How is the New York Jets offensive line doing?
Perhaps the most instrumental facet of the organization in supplementing Wilson’s success is the offensive line. How has coach John Benton‘s unit been doing so far?
Let’s dig into some of the most important numbers on the Jets’ offensive line through four weeks of play in 2021.
George Fant’s pass protection
Since taking over as the starting left tackle in Week 2, Fant has earned an 84.1 pass-blocking grade at Pro Football Focus, ranking second-best among all left tackles over that span behind only Chicago’s Charles Leno.
Fant has given up just four pressures over 122 snaps in pass protection as a starting left tackle, a rate of 3.3% that ranks third-best over the past three weeks behind Leno (2.3%) and the Giants’ Andrew Thomas (2.9%).
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Connor McGovern’s bounce-back
Connor McGovern has taken a lot of heat from Jets fans this year but he seems to be creeping closer to the top-10 form that he showcased with the Denver Broncos in 2021. Many of the plays in which he has popped off the screen in a negative way have been largely to blame on the rookie guard to his left or the awful guard to his right.
McGovern is currently ranked as PFF’s 10th-best center with a 70.8 overall grade. Since a disastrous season opener against the Panthers, he ranks as the No. 4 center over the past three weeks.
Morgan Moses posted a season-high 75.1 overall grade against the Titans in Week 4, thriving in both phases. He allowed only two pressures over 38 snaps in pass protection (5.3% rate) and helped the Jets pick up 22 yards over four carries (5.5 average) toward the right side B-gap, C-gap, or D-gap.
Outside of a Week 3 battle with Von Miller, who makes everyone look silly, Moses has had a solid start to the season. His overall PFF grade across the other three games is a strong 74.3, which would currently be good enough for fifth-best among all right tackles on the season. Even including the Denver game, Moses still ranks ninth among right tackles with a 68.9 overall grade.
Moses has been especially impactful in the run game, leading the Jets to their most efficient rushing success.
Of the eight primary rushing gaps (left and right-side A-through-D gaps), New York’s two most efficient targets in terms of yards per carry have been the right-side B-gap (6.5 yards per carry) and the right-side C-gap (5.9 yards per carry) – the two gaps on either side of Moses.
Greg Van Roten
Greg Van Roten is the weak link of the Jets’ offensive line. He has been credited with allowing 18 pressures this season, which ranks as the second-most among guards behind Tennessee’s Nate Davis (21).
Yardage before contact
The Jets’ offensive line has collectively struggled to produce yardage before contact for the Jets’ running backs. The ball carries have consistently been getting hit early in the play.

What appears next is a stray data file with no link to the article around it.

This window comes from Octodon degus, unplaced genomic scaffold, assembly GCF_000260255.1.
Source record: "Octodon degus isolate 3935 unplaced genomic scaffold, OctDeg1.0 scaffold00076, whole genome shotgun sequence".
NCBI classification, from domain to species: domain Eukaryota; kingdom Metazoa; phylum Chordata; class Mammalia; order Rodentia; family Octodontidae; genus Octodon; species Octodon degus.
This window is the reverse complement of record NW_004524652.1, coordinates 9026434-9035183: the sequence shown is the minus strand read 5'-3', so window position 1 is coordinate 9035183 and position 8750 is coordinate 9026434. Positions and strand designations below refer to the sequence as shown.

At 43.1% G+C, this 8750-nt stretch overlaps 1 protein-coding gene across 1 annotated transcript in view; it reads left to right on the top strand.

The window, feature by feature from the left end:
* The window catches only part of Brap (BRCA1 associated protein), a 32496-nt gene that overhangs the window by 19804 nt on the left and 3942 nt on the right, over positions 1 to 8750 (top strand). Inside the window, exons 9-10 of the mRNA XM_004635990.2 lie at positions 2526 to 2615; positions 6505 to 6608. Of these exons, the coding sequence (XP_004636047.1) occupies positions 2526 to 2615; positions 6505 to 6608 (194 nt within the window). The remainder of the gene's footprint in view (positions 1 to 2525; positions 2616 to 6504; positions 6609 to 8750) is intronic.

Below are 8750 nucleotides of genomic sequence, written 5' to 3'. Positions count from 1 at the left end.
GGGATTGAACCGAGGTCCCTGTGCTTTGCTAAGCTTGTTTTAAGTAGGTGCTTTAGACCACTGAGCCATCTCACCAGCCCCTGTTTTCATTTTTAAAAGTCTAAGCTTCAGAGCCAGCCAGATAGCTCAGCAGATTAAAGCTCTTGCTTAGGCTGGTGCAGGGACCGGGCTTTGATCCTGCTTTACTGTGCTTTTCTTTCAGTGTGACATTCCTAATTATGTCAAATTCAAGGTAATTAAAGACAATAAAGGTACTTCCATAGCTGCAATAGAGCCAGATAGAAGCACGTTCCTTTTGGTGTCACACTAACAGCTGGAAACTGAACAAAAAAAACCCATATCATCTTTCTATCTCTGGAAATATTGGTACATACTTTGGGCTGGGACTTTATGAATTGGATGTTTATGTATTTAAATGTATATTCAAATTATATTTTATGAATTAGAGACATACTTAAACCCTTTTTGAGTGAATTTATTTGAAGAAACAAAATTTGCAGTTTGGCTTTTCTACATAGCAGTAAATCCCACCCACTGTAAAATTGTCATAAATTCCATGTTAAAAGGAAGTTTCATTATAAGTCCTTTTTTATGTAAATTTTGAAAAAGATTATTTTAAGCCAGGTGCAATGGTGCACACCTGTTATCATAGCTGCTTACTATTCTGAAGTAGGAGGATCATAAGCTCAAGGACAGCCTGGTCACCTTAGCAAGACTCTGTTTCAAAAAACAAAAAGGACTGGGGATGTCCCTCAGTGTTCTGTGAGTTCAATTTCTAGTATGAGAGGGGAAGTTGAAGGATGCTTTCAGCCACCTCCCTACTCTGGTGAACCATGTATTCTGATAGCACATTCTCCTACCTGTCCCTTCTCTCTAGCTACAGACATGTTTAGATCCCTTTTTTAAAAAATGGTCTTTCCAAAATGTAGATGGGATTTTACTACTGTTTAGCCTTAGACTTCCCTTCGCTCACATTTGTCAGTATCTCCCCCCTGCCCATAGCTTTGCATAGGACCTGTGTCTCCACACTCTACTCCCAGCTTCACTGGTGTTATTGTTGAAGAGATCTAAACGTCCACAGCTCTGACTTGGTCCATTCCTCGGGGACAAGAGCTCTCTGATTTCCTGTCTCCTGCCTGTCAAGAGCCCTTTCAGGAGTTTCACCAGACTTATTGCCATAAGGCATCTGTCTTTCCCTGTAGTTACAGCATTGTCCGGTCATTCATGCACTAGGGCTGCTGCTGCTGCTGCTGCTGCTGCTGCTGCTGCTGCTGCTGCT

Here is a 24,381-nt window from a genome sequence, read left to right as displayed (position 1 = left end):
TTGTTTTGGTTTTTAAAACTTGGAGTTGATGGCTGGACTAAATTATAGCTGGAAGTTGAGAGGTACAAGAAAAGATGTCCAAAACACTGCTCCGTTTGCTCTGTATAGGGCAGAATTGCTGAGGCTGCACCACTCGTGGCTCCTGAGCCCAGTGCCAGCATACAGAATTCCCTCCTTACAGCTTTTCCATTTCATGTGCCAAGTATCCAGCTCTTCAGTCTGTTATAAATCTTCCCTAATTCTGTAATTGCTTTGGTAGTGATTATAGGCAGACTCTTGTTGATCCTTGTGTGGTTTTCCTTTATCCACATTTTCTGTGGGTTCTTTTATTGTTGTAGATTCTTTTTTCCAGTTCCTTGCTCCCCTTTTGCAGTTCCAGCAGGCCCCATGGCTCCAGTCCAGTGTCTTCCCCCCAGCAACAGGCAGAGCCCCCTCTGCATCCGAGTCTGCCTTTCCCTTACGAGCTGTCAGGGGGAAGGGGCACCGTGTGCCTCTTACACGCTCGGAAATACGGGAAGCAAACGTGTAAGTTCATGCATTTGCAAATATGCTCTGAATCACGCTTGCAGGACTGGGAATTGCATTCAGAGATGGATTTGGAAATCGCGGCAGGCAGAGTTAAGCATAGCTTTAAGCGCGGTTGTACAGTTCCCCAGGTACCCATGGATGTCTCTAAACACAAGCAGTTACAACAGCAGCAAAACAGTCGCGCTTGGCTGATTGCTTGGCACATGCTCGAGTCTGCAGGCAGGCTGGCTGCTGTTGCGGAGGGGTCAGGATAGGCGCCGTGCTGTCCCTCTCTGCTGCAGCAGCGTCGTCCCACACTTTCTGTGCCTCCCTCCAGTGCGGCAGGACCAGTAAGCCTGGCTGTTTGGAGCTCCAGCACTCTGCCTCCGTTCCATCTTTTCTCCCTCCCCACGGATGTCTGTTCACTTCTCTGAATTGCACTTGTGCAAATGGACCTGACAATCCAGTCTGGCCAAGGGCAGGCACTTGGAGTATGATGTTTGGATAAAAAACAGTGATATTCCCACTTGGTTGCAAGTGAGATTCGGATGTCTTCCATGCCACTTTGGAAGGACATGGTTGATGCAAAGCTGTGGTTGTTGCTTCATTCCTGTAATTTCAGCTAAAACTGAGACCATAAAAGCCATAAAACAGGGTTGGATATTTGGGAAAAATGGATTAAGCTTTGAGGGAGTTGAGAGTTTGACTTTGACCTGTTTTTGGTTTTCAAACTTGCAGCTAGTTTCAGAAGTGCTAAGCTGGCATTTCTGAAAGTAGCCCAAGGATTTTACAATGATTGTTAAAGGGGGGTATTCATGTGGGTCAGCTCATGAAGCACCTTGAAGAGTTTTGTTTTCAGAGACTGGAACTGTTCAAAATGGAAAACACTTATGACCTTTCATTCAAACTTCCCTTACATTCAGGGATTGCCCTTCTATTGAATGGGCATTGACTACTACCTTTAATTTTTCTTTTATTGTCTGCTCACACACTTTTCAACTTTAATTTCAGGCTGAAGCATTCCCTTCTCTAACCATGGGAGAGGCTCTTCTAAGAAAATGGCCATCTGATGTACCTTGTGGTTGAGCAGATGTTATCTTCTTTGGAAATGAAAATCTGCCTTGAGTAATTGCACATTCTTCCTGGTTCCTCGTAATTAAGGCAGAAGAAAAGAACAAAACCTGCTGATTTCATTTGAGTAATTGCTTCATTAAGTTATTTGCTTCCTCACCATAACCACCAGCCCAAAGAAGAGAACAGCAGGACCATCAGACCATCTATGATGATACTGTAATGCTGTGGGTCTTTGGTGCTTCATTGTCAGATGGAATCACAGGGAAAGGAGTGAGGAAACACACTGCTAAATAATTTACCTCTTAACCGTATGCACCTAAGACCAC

New York’s running backs have averaged 0.81 yards before contact this season, ranking 27th in the league.
While Fant has been good in relief of Becton as a pass blocker, he has struggled in the run game. Fant’s PFF run-blocking grade since moving over to left tackle in Week 2 is a measly 51.6, ranking at the 25th percentile among qualified tackles over that span.
The Jets’ run game has been at its worst when running in Fant’s direction. New York has generated 21 yards and one first down over 11 carries directed to the outside of the left tackle. That includes a measly one yard before contact (0.09 per carry).
Becton is sorely missed in this phase.
Pressure allowed on Zach Wilson
Through three weeks, Zach Wilson had been pressured on 46.7% of his dropbacks, ranking second-highest among qualified quarterbacks behind Carson Wentz (47.5%).
That could partially be blamed on Wilson for holding the ball too long, as he ranked fourth in the league with an average of 3.0 seconds from snap to release, but the pressure frequency was primarily the fault of the blocking.
Wilson finally got some adequate protection in Week 4 as he was pressured on just 29.7% of his dropbacks, ranking 17th-lowest out of 34 qualifiers. He also ranked third in the league with a supreme average of 3.25 seconds to throw.
A combination like that indicates the protection was strong. There is typically a direct relationship between pressure rate and time to throw – the longer a quarterback holds the ball, the more likely pressure will arrive, and vice versa.
For Wilson to be pressured at an approximately league-average rate while still taking longer to throw the ball than any other quarterback is a testament to the offensive line. They gave him the time he needed to execute his long-developing deep bombs.
Alijah Vera-Tucker’s pass protection
Rookie left guard Alijah Vera-Tucker played a big role in the Jets’ protection woes over the first three weeks. From Weeks 1-3, he ranked second on the team behind Van Roten with 12 pressures allowed, a total that ranked sixth-worst among all guards in the NFL.
Vera-Tucker showed substantial progress in Week 4 as he did not allow a single pressure over 38 pass-blocking snaps. His clean performance against Tennessee represented the first shutout of the season by a starting Jets offensive lineman.
The USC product was already playing well as a run blocker to begin his career. Once he masters the mental and technical aspects of pass protection, he will be on his way to stardom.